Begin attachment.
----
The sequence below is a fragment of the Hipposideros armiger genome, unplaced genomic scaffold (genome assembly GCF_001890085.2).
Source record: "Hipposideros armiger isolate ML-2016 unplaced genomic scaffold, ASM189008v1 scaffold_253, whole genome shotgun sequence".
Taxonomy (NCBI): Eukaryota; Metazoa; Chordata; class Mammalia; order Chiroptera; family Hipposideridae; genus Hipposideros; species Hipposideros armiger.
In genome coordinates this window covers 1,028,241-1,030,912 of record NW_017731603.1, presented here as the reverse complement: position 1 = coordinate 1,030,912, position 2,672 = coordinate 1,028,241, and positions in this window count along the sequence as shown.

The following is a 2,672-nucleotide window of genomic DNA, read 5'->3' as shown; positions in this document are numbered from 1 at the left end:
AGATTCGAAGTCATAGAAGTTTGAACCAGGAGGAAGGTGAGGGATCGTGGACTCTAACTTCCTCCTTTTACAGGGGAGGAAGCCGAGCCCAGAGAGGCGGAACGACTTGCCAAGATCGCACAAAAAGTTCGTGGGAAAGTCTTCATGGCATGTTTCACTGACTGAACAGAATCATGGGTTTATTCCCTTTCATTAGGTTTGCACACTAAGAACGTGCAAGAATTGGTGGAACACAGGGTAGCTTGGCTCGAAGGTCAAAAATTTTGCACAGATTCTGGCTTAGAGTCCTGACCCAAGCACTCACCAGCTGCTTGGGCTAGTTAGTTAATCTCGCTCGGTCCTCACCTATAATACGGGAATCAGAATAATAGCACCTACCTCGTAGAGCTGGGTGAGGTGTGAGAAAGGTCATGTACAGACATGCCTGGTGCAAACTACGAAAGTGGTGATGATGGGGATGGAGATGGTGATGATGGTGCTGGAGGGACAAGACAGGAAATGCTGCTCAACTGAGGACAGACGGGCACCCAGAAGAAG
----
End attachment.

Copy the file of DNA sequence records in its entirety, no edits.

The sequence below is a fragment of the Hipposideros armiger genome, unplaced genomic scaffold (genome assembly GCF_001890085.2).
Source record: "Hipposideros armiger isolate ML-2016 unplaced genomic scaffold, ASM189008v1 scaffold_253, whole genome shotgun sequence".
Taxonomy (NCBI): Eukaryota; Metazoa; Chordata; class Mammalia; order Chiroptera; family Hipposideridae; genus Hipposideros; species Hipposideros armiger.
In genome coordinates this window covers 1,028,241-1,030,912 of record NW_017731603.1, presented here as the reverse complement: position 1 = coordinate 1,030,912, position 2,672 = coordinate 1,028,241, and positions in this window count along the sequence as shown.

The following is a 2,672-nucleotide window of genomic DNA, read 5'->3' as shown; positions in this document are numbered from 1 at the left end:
AGATTCGAAGTCATAGAAGTTTGAACCAGGAGGAAGGTGAGGGATCGTGGACTCTAACTTCCTCCTTTTACAGGGGAGGAAGCCGAGCCCAGAGAGGCGGAACGACTTGCCAAGATCGCACAAAAAGTTCGTGGGAAAGTCTTCATGGCATGTTTCACTGACTGAACAGAATCATGGGTTTATTCCCTTTCATTAGGTTTGCACACTAAGAACGTGCAAGAATTGGTGGAACACAGGGTAGCTTGGCTCGAAGGTCAAAAATTTTGCACAGATTCTGGCTTAGAGTCCTGACCCAAGCACTCACCAGCTGCTTGGGCTAGTTAGTTAATCTCGCTCGGTCCTCACCTATAATACGGGAATCAGAATAATAGCACCTACCTCGTAGAGCTGGGTGAGGTGTGAGAAAGGTCATGTACAGACATGCCTGGTGCAAACTACGAAAGTGGTGATGATGGGGATGGAGATGGTGATGATGGTGCTGGAGGGACAAGACAGGAAATGCTGCTCAACTGAGGACAGACGGGCACCCAGAAGAAG